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GM Implements Structural Changes to Improve Vehicle Safety

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According to a report by Detroit News, GM has recently reassigned M. Carmen Benavides, the former director of safety investigations and safety regulations, to another position. Benavides was responsible for the company’s response to auto safety recalls, and was heavily involved in the recent ignition recall investigation.

A spokesman for GM stated that the switch was unrelated to the ignition switch recall, and instead was part of the company’s efforts to improve vehicle quality and safety.

GM Slow to Respond to Issues with Ignition Defect

Recent GM recalls have involved over 2.6 million vehicles with suspected ignition switch defects. The defect causes the vehicle to turn off unexpectedly, shutting down power systems and potentially causing air bags not to deploy during an accident. GM has linked the defect with 13 deaths and over 30 crashes, though a recent report by the Center for Auto Safety (CAS) argued that the death toll may be closer to 300.

GM came under fire for failing to implement the recall years earlier, as a National Highway Traffic Safety Association (NHTSA) investigation turned up documents revealing company awareness of the issue as early as 2004. Benavides’ name turned up on many of the documents reviewed during the investigation, as it was she who signed the letters to the association and who received requests for information from the government.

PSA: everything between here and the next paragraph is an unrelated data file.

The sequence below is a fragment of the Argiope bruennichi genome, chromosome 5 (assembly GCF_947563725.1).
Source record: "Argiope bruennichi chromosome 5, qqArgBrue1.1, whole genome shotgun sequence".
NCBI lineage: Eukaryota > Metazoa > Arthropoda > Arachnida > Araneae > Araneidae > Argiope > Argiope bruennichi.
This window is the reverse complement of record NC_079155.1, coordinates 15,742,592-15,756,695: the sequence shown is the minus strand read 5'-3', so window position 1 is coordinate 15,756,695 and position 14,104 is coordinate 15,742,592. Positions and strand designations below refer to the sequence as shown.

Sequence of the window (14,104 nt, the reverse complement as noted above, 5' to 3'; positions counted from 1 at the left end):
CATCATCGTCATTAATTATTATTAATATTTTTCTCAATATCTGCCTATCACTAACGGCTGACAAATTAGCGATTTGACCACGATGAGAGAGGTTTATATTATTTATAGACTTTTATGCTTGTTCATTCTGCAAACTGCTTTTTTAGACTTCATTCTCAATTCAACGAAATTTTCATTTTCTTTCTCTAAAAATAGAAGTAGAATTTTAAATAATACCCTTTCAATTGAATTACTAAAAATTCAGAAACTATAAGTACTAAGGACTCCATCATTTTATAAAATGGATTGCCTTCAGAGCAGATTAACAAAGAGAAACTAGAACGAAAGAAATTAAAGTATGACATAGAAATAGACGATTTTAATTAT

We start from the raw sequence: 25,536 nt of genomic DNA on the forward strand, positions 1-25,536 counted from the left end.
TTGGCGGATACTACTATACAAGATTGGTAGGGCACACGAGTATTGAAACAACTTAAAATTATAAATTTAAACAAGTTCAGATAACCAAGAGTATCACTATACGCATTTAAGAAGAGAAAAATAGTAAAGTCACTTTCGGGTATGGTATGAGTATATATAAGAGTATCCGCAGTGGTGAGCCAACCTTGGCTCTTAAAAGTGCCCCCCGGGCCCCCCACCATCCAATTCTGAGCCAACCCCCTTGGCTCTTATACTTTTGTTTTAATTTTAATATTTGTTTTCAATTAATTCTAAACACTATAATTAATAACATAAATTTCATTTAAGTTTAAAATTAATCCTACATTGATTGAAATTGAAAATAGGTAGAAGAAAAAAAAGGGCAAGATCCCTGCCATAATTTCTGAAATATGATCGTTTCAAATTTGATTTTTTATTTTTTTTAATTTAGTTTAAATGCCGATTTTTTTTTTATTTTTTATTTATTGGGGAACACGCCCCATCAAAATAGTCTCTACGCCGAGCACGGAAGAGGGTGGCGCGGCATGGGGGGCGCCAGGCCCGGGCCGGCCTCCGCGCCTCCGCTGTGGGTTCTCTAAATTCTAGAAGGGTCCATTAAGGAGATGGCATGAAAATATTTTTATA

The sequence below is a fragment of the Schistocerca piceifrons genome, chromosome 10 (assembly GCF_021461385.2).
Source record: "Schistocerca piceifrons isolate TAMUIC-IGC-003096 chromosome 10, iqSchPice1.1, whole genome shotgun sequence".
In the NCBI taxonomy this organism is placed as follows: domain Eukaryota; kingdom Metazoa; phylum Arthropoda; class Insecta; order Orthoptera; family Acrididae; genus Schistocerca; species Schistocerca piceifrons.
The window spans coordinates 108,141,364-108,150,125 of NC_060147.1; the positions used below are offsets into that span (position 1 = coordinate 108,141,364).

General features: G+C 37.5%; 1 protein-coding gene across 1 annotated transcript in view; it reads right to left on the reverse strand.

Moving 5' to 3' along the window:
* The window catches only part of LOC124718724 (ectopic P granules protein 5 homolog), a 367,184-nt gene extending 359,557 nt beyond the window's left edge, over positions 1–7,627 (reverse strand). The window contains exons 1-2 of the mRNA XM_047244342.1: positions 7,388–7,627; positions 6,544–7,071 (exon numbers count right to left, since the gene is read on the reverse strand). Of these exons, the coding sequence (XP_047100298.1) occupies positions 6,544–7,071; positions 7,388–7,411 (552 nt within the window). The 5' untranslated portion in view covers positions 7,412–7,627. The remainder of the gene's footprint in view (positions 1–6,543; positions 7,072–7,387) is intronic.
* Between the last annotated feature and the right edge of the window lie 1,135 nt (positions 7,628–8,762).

As a result of that investigation, GM was recently fined $35 million for failing to report the defect in a timely manner. In addition to the fine, the company is required to make significant, supervised changes to its safety practices.

GM Makes Significant Structural Changes

In a report by Reuters, GM stated that Brian Latouf had replaced Benavides as part of a company-wide shift announced April 22, 2014. Part of that shift was to split the engineering department into two divisions, one focused on product integrity.

Benavides will now work on improving vehicle safety as director of safety improvement initiatives. Meanwhile, two engineers linked to the ignition switch problem have been placed on paid leave. The company has also appointed a new global head of vehicle safety, Jeff Boyer, and a new vice president in charge of product integrity, Ken Morris. More changes are expected in the months to come.

Company Facing Additional Investigations

The $35 million fine is not likely to be the end of GM’s penalties. The company is still under investigation by the Justice Department, House and Senate subcommittees, the Securities and Exchange Commission, a group of state attorneys general, and hundreds of private individuals who have filed lawsuits.

The NHTSA has also faced criticism for failing to investigate the ignition switch problem much earlier. According to a letter from CAS Executive Director Clarence Ditlow to the association, “the only way NHTSA could not see a defect trend is if it closed its eyes.” In its defense, the association has stated that they did not receive the appropriate information from GM that would have prompted an earlier investigation.

According to CNN, GM has recalled nearly 13 million vehicles this year so far.